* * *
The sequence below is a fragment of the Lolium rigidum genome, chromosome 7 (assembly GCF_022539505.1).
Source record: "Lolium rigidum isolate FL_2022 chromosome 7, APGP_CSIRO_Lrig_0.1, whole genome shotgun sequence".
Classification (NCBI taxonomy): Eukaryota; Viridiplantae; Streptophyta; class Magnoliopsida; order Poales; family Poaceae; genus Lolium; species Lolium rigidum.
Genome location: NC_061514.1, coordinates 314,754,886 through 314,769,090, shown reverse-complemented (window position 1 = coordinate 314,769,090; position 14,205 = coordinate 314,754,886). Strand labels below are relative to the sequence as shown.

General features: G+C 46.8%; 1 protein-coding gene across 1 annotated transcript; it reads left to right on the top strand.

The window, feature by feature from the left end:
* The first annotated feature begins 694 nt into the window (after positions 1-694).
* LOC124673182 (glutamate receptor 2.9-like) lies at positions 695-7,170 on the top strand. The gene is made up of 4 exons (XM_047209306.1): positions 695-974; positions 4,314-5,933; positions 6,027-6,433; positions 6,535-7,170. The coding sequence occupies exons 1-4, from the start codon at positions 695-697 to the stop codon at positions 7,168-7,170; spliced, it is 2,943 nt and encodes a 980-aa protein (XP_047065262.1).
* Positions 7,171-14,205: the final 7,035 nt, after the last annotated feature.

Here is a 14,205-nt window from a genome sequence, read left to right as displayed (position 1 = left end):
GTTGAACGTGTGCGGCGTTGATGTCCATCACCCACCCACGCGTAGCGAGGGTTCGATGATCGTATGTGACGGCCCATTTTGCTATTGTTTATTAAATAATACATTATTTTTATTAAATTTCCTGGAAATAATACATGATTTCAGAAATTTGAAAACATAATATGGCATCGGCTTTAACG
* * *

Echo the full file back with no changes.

The sequence below is a fragment of the Lolium rigidum genome, chromosome 7 (assembly GCF_022539505.1).
Source record: "Lolium rigidum isolate FL_2022 chromosome 7, APGP_CSIRO_Lrig_0.1, whole genome shotgun sequence".
Classification (NCBI taxonomy): Eukaryota; Viridiplantae; Streptophyta; class Magnoliopsida; order Poales; family Poaceae; genus Lolium; species Lolium rigidum.
Genome location: NC_061514.1, coordinates 314,754,886 through 314,769,090, shown reverse-complemented (window position 1 = coordinate 314,769,090; position 14,205 = coordinate 314,754,886). Strand labels below are relative to the sequence as shown.

General features: G+C 46.8%; 1 protein-coding gene across 1 annotated transcript; it reads left to right on the top strand.

The window, feature by feature from the left end:
* The first annotated feature begins 694 nt into the window (after positions 1-694).
* LOC124673182 (glutamate receptor 2.9-like) lies at positions 695-7,170 on the top strand. The gene is made up of 4 exons (XM_047209306.1): positions 695-974; positions 4,314-5,933; positions 6,027-6,433; positions 6,535-7,170. The coding sequence occupies exons 1-4, from the start codon at positions 695-697 to the stop codon at positions 7,168-7,170; spliced, it is 2,943 nt and encodes a 980-aa protein (XP_047065262.1).
* Positions 7,171-14,205: the final 7,035 nt, after the last annotated feature.

Here is a 14,205-nt window from a genome sequence, read left to right as displayed (position 1 = left end):
GTTGAACGTGTGCGGCGTTGATGTCCATCACCCACCCACGCGTAGCGAGGGTTCGATGATCGTATGTGACGGCCCATTTTGCTATTGTTTATTAAATAATACATTATTTTTATTAAATTTCCTGGAAATAATACATGATTTCAGAAATTTGAAAACATAATATGGCATCGGCTTTAACG